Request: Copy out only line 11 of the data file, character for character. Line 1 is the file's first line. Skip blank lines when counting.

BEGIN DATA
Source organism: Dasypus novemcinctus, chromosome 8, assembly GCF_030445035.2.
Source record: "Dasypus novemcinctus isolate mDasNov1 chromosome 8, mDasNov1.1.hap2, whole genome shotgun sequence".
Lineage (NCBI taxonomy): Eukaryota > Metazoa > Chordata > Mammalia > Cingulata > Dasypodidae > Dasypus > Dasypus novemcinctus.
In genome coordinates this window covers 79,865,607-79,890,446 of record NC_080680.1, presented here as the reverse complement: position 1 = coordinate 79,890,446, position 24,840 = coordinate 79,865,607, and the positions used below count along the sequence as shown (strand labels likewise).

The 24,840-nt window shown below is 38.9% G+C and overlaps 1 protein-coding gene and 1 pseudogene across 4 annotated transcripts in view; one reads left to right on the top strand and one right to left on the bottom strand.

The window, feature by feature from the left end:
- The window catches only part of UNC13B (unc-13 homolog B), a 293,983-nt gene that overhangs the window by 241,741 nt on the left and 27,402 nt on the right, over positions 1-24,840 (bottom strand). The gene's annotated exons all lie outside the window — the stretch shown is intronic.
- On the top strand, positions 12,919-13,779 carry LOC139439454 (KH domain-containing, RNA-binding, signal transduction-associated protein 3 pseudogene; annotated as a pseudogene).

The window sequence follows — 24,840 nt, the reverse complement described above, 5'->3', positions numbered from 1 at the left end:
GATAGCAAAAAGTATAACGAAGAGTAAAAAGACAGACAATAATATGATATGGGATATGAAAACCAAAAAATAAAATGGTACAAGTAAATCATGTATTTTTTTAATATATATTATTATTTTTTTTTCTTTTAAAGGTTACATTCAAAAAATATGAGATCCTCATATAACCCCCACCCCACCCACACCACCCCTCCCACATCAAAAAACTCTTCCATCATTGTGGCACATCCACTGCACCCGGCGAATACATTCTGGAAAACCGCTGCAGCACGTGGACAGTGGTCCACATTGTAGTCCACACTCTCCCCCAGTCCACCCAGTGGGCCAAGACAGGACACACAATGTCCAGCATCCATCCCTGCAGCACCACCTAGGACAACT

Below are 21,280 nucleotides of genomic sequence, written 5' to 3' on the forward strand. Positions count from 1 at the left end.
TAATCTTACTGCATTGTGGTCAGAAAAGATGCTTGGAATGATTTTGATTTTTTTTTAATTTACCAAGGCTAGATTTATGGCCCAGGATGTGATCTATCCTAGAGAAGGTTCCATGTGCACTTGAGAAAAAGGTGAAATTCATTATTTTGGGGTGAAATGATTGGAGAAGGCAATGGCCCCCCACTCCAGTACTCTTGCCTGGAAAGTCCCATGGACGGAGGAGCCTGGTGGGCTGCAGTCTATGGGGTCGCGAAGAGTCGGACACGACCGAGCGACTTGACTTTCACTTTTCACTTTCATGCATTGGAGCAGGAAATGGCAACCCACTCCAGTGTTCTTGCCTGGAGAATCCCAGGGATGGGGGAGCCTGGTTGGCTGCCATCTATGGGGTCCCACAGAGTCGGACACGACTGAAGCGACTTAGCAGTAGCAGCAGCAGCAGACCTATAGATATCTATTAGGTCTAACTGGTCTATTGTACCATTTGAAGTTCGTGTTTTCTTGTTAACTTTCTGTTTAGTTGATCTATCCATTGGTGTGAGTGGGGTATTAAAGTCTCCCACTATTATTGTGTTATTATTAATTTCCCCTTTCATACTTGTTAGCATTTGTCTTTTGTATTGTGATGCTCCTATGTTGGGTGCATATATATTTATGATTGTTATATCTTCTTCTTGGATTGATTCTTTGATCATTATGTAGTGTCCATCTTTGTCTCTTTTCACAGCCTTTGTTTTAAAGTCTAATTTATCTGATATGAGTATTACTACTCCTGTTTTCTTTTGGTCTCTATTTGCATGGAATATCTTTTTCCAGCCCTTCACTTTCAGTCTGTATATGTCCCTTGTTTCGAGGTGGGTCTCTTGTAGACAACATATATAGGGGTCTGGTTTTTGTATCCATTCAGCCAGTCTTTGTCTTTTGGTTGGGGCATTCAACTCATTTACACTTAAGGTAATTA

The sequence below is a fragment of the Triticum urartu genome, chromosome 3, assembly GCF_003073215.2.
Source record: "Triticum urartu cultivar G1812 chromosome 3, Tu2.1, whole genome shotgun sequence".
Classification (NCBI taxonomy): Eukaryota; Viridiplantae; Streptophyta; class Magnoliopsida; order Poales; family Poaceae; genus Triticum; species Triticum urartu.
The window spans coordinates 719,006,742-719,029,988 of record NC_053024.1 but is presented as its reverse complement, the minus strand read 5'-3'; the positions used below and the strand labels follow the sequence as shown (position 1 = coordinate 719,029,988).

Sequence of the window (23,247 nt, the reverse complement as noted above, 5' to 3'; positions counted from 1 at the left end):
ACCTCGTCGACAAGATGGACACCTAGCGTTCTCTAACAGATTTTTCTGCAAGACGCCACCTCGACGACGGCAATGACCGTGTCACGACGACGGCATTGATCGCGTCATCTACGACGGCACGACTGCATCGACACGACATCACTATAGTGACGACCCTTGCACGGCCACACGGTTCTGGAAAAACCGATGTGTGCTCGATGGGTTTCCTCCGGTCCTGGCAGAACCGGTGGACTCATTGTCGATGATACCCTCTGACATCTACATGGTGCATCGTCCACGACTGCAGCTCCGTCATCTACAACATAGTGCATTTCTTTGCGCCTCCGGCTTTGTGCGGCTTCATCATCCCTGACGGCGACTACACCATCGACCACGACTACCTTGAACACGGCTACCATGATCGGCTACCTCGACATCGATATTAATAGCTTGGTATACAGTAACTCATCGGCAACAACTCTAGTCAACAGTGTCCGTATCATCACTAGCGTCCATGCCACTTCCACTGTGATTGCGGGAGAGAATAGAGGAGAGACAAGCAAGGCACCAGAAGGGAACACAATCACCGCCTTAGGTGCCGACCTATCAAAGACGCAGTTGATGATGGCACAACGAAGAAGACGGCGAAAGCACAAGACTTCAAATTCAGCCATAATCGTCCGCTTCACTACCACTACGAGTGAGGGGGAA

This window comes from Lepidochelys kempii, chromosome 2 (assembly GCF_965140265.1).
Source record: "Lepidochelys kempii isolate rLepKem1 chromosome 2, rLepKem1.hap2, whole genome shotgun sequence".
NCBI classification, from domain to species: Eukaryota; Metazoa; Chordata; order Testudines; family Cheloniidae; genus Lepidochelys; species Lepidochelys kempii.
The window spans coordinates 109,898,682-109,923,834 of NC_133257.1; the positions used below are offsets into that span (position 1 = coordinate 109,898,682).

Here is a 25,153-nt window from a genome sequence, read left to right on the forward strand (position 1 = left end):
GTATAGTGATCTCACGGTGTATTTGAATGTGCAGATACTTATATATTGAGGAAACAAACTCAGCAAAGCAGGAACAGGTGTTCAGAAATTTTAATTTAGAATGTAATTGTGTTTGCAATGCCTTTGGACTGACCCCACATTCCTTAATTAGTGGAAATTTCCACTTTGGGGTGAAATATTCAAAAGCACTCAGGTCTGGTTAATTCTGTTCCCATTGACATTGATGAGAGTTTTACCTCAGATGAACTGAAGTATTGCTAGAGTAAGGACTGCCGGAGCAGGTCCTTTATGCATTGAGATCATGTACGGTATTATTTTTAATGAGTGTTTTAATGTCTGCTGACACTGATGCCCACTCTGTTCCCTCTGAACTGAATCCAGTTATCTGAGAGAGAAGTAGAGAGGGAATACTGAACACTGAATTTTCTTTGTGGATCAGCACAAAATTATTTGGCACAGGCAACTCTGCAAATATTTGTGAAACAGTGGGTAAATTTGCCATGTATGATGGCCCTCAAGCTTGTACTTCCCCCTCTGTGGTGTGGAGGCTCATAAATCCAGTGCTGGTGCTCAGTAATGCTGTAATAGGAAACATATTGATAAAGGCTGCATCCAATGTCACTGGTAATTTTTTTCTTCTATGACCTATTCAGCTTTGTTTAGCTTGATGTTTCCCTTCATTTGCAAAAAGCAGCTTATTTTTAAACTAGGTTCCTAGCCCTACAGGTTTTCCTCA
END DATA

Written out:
Below are 21,280 nucleotides of genomic sequence, written 5' to 3' on the forward strand. Positions count from 1 at the left end.